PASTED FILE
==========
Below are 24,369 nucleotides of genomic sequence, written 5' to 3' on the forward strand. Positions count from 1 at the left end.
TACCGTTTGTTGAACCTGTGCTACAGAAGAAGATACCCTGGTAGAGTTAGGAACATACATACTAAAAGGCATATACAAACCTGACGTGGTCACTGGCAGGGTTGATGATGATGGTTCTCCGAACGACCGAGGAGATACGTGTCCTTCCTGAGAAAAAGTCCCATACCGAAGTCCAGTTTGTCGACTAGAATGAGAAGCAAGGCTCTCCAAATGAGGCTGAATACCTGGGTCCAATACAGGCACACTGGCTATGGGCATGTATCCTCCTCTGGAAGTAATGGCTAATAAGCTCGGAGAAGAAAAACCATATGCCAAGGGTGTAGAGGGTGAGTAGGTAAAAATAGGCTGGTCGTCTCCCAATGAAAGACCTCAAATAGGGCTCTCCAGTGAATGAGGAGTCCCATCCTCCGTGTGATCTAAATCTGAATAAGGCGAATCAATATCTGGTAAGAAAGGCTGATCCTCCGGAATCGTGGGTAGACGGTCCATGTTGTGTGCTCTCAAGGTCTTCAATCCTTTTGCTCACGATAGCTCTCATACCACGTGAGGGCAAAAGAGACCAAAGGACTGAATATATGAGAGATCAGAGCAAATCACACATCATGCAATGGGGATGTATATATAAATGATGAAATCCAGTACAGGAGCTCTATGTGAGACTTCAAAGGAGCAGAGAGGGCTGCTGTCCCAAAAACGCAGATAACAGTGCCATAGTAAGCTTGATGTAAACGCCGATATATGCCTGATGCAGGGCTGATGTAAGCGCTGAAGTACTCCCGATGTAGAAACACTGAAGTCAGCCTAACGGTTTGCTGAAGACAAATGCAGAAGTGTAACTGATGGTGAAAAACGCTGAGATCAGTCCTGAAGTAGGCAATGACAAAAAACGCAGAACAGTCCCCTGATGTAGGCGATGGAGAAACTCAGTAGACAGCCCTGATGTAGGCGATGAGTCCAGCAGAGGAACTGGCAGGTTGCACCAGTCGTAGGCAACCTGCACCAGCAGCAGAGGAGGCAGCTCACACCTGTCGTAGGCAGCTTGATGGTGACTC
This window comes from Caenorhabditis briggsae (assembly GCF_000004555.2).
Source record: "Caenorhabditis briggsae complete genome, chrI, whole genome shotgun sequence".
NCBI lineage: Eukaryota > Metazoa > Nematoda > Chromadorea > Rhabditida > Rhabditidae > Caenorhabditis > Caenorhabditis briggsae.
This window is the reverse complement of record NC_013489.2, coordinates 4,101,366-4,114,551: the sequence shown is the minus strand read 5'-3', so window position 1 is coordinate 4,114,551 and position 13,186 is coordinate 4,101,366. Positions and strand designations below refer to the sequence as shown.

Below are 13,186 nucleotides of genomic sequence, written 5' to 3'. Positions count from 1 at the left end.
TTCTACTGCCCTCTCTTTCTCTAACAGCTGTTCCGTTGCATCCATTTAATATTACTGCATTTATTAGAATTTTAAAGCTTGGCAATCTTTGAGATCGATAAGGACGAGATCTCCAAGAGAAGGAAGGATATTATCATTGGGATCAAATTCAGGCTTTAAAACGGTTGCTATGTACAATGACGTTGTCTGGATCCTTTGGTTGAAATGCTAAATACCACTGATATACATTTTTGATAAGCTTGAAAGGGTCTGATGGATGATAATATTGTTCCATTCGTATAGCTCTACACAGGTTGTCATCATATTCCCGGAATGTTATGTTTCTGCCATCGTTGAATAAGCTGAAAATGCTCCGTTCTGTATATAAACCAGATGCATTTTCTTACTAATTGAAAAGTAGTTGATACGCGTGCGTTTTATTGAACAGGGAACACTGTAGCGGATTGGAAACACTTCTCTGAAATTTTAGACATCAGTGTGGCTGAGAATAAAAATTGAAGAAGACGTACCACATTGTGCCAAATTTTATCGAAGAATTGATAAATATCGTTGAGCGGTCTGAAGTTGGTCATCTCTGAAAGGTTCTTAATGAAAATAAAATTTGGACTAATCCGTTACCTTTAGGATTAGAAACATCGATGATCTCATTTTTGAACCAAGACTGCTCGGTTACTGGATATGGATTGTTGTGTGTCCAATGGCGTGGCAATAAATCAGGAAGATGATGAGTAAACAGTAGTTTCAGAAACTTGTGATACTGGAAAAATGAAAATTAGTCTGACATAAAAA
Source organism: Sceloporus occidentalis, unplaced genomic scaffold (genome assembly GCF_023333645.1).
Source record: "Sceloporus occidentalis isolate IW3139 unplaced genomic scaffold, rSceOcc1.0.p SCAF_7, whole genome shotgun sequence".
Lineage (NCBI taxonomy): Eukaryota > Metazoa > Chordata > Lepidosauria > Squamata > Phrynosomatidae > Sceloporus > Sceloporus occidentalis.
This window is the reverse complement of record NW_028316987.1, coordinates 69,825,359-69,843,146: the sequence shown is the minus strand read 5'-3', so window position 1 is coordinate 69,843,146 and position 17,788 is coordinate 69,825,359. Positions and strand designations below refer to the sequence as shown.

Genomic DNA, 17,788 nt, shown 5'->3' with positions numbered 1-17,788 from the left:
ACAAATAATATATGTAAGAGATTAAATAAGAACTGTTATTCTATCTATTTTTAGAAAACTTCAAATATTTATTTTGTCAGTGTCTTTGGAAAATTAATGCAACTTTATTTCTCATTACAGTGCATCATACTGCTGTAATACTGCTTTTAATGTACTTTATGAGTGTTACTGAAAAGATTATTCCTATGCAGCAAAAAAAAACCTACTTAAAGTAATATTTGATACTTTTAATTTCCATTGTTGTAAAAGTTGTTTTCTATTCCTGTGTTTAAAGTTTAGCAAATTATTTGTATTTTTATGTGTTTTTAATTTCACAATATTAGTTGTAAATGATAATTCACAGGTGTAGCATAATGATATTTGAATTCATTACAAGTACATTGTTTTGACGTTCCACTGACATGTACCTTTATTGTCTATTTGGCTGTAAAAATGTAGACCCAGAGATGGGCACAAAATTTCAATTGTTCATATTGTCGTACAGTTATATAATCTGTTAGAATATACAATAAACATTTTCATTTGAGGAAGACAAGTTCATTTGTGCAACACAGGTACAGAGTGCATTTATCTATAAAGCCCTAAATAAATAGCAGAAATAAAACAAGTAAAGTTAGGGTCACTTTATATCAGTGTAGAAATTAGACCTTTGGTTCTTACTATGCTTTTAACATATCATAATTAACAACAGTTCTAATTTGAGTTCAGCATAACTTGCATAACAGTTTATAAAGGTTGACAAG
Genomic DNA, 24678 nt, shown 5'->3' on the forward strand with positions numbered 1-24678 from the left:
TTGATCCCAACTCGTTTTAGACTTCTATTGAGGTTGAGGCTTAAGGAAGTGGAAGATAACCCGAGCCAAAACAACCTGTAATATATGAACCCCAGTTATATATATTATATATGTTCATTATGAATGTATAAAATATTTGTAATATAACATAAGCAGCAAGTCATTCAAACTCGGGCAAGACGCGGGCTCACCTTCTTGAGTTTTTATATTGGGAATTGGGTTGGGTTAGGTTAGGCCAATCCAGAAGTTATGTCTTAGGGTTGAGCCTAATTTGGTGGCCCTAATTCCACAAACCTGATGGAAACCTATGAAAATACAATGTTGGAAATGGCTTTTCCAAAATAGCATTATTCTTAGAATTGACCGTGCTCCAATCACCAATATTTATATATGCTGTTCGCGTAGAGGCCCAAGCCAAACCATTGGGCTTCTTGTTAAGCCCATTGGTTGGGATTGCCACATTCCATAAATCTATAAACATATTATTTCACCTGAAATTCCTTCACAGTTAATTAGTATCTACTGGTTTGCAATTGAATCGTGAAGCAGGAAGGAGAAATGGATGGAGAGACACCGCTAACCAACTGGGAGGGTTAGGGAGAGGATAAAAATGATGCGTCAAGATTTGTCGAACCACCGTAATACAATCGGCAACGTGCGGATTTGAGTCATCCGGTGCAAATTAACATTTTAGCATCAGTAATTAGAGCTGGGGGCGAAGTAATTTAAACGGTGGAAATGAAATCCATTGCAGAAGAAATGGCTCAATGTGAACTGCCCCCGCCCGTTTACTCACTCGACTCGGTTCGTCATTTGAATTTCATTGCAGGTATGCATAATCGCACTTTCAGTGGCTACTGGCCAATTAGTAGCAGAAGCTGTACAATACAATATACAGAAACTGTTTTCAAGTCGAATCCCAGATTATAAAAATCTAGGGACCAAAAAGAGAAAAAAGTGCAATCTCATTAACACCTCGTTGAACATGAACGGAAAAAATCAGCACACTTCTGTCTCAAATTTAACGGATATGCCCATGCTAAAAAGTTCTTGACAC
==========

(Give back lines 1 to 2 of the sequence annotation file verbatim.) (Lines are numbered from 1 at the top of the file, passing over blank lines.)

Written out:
Below are 24,369 nucleotides of genomic sequence, written 5' to 3' on the forward strand. Positions count from 1 at the left end.
TACCGTTTGTTGAACCTGTGCTACAGAAGAAGATACCCTGGTAGAGTTAGGAACATACATACTAAAAGGCATATACAAACCTGACGTGGTCACTGGCAGGGTTGATGATGATGGTTCTCCGAACGACCGAGGAGATACGTGTCCTTCCTGAGAAAAAGTCCCATACCGAAGTCCAGTTTGTCGACTAGAATGAGAAGCAAGGCTCTCCAAATGAGGCTGAATACCTGGGTCCAATACAGGCACACTGGCTATGGGCATGTATCCTCCTCTGGAAGTAATGGCTAATAAGCTCGGAGAAGAAAAACCATATGCCAAGGGTGTAGAGGGTGAGTAGGTAAAAATAGGCTGGTCGTCTCCCAATGAAAGACCTCAAATAGGGCTCTCCAGTGAATGAGGAGTCCCATCCTCCGTGTGATCTAAATCTGAATAAGGCGAATCAATATCTGGTAAGAAAGGCTGATCCTCCGGAATCGTGGGTAGACGGTCCATGTTGTGTGCTCTCAAGGTCTTCAATCCTTTTGCTCACGATAGCTCTCATACCACGTGAGGGCAAAAGAGACCAAAGGACTGAATATATGAGAGATCAGAGCAAATCACACATCATGCAATGGGGATGTATATATAAATGATGAAATCCAGTACAGGAGCTCTATGTGAGACTTCAAAGGAGCAGAGAGGGCTGCTGTCCCAAAAACGCAGATAACAGTGCCATAGTAAGCTTGATGTAAACGCCGATATATGCCTGATGCAGGGCTGATGTAAGCGCTGAAGTACTCCCGATGTAGAAACACTGAAGTCAGCCTAACGGTTTGCTGAAGACAAATGCAGAAGTGTAACTGATGGTGAAAAACGCTGAGATCAGTCCTGAAGTAGGCAATGACAAAAAACGCAGAACAGTCCCCTGATGTAGGCGATGGAGAAACTCAGTAGACAGCCCTGATGTAGGCGATGAGTCCAGCAGAGGAACTGGCAGGTTGCACCAGTCGTAGGCAACCTGCACCAGCAGCAGAGGAGGCAGCTCACACCTGTCGTAGGCAGCTTGATGGTGACTC